Story by Adrian Brijbassi
According to a Restaurants Canada survey, residents of this nation rank dining out as their most preferred social activity. So perhaps it should be no wonder that when presented with the opportunity for a meal of a lifetime at the best restaurant in the country the reaction would be enthusiastic. That’s been the case since Vacay.ca announced the 2015 Food.ee of the Year Contest earlier this month. Entries from every province have been received as Canadians express their love of food — from dining out to family recipes to the therapeutic effects of cooking for family and friends.
A jury of food experts will select the winner in May and award a prize that includes airfare to St. John’s, a three-night stay at the Sheraton Newfoundland and dinner at Raymonds, selected by Vacay.ca judges as the No. 1 Restaurant in Canada in 2014.
Entrants also vote for their favourite restaurant in the country. The establishment with the most votes receives the People’s Choice Award when this year’s Top Restaurants in Canada is announced in June. Leading vote-getters so far include Raymonds, and two Vancouver favourites, Hawksworth and Vij’s.
Here is a selection of the Food.ee of the Year submissions that have been received so far from the public (deadline for entries is May 20):
University of Guelph student Melissa Pulvermacher, an aspiring sommelier, detailed her ardour for gastronomy. She noted her obsession originates with her love and fond memories of her grandmother. “We lost my grandmother to dementia, but even though she had lost her memory, every memory I’ve ever had of her has and will continue to stick with me. As a child, I can remember the smell of my grandmother’s home. She was the best home cook I have ever known and no matter the event or the amount of company, my grandmother had the table full of personally cooked dishes for breakfast, lunch, dinner and everything in between. When we lost my grandmother, I only asked for one thing … her cookbooks. My most prized possessions remain those hand-written recipe books that have and will continue to fuel my love and passion for food and cooking.”
Susie Nixon of Lethbridge, Alberta, nominated Hawksworth as the best restaurant in Canada. “Staff truly looked at us when we arrived, welcomed us with sincere smiles, ensured that we were comfortably seated, made themselves accessible to answer all our questions, considerately and clearly informed us about menu offerings, were rapidly attentive to any of our service needs while they thoughtfully respected our privacy during our dining conversation,” she writes. “Our food arrived appearing as art on a plate.”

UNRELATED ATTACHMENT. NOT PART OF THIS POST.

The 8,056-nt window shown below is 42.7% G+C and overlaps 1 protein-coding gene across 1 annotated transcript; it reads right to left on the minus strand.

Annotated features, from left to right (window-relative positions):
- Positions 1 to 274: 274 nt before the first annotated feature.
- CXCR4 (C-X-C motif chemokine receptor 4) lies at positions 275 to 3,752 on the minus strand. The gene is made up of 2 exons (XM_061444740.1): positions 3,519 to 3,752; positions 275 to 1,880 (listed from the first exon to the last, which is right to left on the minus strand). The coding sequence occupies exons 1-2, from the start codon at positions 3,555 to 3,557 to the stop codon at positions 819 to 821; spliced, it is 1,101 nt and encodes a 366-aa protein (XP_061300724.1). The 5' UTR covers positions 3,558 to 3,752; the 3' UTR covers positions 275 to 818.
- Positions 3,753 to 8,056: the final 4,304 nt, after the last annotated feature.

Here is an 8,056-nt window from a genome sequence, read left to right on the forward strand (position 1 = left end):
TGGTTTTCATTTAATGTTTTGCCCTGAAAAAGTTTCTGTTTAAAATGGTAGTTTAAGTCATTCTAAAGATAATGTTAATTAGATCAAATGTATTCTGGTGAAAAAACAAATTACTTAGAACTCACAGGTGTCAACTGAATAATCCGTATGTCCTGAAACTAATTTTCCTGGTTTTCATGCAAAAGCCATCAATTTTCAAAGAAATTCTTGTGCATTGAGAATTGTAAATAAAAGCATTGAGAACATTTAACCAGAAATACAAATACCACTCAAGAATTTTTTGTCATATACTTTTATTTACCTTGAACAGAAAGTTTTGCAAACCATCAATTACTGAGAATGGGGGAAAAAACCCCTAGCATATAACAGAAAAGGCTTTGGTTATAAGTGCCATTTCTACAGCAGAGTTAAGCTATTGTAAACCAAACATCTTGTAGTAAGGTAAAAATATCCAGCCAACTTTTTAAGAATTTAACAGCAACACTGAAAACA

Another Albertan, Stephen Oakley, calls himself the “Slumdog Millionaire of gourmet food” because he grew up in a family that focused on quantity not quality of food. Having travelled to many nations, Oakley, an oil-field worker, has “discovered a world flavours.” He endeavours to find cuisine “to challenge my palate and to stimulate my senses.”
Melissa Mersereau of Beaver Dam, New Brunswick, points out how important food is to the quality of a traveller’s experience. “My absolute favourite thing to do when travelling is to experience new foods, whether they be cultural favourites or a local delicacy. The first thing I start researching when choosing a new trip is what food there is to try, and where to find the favourite local eating digs. What is available in any area, at a local favourite eating spot, says so much about the resources available in that area, the culture and history that has defined that area, the influences to its cuisine, and of course what the locals are like!”
Diane Davis wants to win the contest’s grand prize, even though it wouldn’t take her far from home. The resident of Gander, Newfoundland and Labrador is a Grade 4 teacher who maintains a blog about her travels and culinary finds. She voted for the Fogo Island Inn as the nation’s best restaurant “because the chef is working with the ingredients in season, grown locally and elevating traditional techniques to delicious levels.”
Lisa Vaters of Embrun, Ontario, meanwhile, is eager to be crowned Food.ee of the Year because it would mean returning the province where she was born. ”When I was growing up in Glenwood, NL it was my mom and my nan in Grand Falls-Windsor who instilled in me the love of cooking and baking. My fondest memories are of baking tea buns with Nan and cooking my first full meal (pork chops and mashed potatoes) in Grade 9 for my whole family,” she writes. “To be able to win a trip to Raymonds is a dream as it is on my bucket list of places to visit.”